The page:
[X154A8DR], Letter from John Hall McClement to Edward Hibberd Johnson, December 28th, 1889


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[X154A8DR], Letter from John Hall McClement to Edward Hibberd Johnson, December 28th, 1889

Editor's Notes

My Dear Mr. Johnson:-- In accordance with your request I have been examining the status of your personal affairs, and find that you in common with many other business men, have been giving your attention to other than your own personal interests, and the time has come when your best attention should be given to putting your own house in order.##In your efforts to carry the Sprague businesses you have assumed a dangerously large personal liability, in the purchase of shares &c. amounting now to upwards of $125,000. to secure which requires all your personal negotiable securities as collateral. Having all your securities thus tied up, seriously handicaps you in any business venture you may wish to develop, and necessitates your accepting one of two horns of a dilemma viz: either sell out your present interest in the Edison Genl. Elec. Co., after you receive the stock for your present Sprague holdings thus sacrificing it at a time when everything points to higher prices; or raise more money (if you can) by additional loans, (thus increasing your liabilities and consequently the attendant dangers.)##Independent of the above liabilities there is one to Bergman, on acct of his new factory, amounting approximately to $75,000., which you say is to be adjusted by Mr. Painter on account of the Phonograph deal, an account of which, or any evidence of Mr. Painters liability I fail to find among your papers. On the contrary however, I find that you are apparently indebted to Mr. Painter in the sum of $15,000. secured by 100 shares of Sprague Stock. Whenever I have mentioned this subject to you, you persist in replying that Mr. Painter will make this all right, but I would be failing my duty to you as a friend if I longer delay placing myself on record against allowing this matter to drift any longer; and you will be doing your family and others dependent upon you an injustice, if you do not exercise ordinary business prudence and have it put in proper shape at once.##Suppose Bergman dies? His estate will call upon you for subscription (as Bergman himself is doing unsuccessfully) you may be forced into an assignment,and the consequent sacrifice of your property. Suppose Painter dies? You will not only lose the amount of his debt to you, but will be forced to meet the $15,000. due him. Suppose you die? Who can settle the matter? In any event the complications and emabarrassments may prove fatal to your present fortunes. You may answer that Mr. Painter will take care of your money when the proper time arrives. Is there, or can there be a better time than the present when its possession will save you from sacrificing present valuable interests, and prevent greater sacrifices in the future?##I trust that you will give the matter your most serious consideration, you need this money and need it badly, and I feel sure that Mr. Painter would pay it if the matter was presented to him in the proper light. In the mean time I will endeavor to realize on what little property you have free and would advise you to sell your stock on the Interior Electric Conduit Co. as you cannot afford to carry it longer.##Trusting that this communication will be received in the same spirit as it is written, and I amy not suffer the fate of a meddlesom friend, believe me, Sincerely yours, J. McClement.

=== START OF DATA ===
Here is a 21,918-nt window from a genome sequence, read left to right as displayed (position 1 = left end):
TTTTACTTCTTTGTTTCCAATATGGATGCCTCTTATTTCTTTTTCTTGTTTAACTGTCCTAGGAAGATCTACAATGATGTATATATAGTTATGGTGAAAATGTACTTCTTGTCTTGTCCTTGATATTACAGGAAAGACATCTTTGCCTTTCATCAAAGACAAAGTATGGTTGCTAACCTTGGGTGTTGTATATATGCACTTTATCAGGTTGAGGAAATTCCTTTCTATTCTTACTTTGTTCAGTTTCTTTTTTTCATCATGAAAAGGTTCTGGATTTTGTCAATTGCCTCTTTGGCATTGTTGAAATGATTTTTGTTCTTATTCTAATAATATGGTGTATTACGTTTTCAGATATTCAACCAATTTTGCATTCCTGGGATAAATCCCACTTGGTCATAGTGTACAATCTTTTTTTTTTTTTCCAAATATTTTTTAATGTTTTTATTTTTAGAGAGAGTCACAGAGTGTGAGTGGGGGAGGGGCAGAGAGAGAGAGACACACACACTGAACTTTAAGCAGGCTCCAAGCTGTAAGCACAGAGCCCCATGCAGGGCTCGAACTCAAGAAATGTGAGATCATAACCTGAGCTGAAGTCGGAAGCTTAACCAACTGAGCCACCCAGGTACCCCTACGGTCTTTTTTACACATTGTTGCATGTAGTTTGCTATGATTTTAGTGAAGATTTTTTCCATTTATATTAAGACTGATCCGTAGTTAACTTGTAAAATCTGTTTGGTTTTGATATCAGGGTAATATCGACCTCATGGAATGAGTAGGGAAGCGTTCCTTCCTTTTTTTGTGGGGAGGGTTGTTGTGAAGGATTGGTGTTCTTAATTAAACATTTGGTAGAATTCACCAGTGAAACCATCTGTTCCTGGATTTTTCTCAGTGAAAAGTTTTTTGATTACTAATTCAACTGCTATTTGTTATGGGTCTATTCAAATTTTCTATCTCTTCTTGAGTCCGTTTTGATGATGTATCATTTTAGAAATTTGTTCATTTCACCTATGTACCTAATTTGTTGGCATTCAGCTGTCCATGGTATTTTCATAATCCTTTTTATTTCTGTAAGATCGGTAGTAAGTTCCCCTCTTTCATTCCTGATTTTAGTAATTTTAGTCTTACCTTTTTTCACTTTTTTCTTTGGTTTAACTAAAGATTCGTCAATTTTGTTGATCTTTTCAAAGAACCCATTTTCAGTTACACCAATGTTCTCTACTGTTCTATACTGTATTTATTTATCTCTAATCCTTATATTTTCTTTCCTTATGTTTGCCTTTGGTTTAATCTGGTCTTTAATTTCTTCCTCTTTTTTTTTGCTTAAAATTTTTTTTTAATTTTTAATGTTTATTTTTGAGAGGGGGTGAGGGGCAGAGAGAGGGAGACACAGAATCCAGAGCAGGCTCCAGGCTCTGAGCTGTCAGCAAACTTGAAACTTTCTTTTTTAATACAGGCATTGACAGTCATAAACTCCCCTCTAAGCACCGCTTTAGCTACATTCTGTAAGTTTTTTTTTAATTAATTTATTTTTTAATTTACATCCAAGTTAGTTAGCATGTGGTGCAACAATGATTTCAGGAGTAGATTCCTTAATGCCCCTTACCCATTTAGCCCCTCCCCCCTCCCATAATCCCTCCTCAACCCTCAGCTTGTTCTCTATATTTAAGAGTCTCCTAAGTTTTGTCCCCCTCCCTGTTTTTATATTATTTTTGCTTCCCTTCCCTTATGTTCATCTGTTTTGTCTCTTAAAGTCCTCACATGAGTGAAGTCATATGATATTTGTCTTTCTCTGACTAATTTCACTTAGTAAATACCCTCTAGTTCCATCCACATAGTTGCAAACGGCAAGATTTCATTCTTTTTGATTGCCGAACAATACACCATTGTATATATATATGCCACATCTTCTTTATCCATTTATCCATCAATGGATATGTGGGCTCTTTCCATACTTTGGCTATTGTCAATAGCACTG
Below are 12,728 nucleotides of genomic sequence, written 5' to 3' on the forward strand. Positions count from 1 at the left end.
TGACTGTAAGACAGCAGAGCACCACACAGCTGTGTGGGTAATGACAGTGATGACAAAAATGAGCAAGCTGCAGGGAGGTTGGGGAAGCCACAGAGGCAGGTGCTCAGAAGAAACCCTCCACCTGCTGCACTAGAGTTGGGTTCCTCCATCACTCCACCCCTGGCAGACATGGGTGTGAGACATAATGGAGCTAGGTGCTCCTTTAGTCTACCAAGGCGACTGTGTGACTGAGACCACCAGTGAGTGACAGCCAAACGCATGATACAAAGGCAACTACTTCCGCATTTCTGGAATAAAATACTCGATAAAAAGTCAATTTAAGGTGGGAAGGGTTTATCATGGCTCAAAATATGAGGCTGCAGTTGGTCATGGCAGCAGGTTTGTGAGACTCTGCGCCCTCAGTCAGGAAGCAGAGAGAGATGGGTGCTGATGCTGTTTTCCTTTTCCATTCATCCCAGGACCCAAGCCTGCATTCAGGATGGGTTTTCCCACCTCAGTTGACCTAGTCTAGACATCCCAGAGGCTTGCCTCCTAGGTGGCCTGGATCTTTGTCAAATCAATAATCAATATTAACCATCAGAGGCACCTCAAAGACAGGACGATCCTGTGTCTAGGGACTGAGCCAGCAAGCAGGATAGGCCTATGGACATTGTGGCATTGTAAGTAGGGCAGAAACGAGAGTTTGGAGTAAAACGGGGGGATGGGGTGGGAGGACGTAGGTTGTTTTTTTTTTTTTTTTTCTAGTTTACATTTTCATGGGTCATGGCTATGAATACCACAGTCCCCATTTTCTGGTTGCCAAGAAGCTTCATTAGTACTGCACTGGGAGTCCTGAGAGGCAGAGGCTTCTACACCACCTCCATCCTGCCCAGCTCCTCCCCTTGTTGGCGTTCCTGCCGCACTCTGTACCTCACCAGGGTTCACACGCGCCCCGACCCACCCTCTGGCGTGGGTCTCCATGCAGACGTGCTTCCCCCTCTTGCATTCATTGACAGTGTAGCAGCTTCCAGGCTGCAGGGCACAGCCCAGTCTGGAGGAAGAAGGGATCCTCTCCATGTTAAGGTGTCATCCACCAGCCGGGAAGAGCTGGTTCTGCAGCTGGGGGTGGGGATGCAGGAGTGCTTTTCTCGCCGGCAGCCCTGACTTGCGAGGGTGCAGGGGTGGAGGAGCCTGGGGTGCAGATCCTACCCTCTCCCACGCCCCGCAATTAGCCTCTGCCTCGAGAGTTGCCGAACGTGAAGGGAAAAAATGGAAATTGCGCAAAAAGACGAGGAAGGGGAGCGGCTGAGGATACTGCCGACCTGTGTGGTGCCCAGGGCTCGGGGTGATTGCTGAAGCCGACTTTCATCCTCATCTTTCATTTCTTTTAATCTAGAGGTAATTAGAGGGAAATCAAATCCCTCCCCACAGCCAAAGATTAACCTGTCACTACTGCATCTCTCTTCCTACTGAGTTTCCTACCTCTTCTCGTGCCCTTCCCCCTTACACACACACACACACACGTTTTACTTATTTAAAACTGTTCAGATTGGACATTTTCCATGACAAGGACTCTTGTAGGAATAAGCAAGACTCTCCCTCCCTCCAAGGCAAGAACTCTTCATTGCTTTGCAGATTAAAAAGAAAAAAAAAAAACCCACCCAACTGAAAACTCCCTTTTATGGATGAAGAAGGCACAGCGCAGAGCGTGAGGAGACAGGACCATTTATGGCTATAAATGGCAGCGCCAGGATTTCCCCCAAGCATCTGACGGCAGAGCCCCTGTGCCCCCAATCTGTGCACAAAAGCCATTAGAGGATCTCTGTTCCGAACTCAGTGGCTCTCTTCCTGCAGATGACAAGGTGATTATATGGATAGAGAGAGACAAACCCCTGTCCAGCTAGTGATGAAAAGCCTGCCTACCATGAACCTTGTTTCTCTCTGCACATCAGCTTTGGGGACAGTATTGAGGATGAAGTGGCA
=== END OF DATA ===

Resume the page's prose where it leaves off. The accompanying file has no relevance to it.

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Thomas A. Edison Papers, School of Arts and Sciences, Rutgers University
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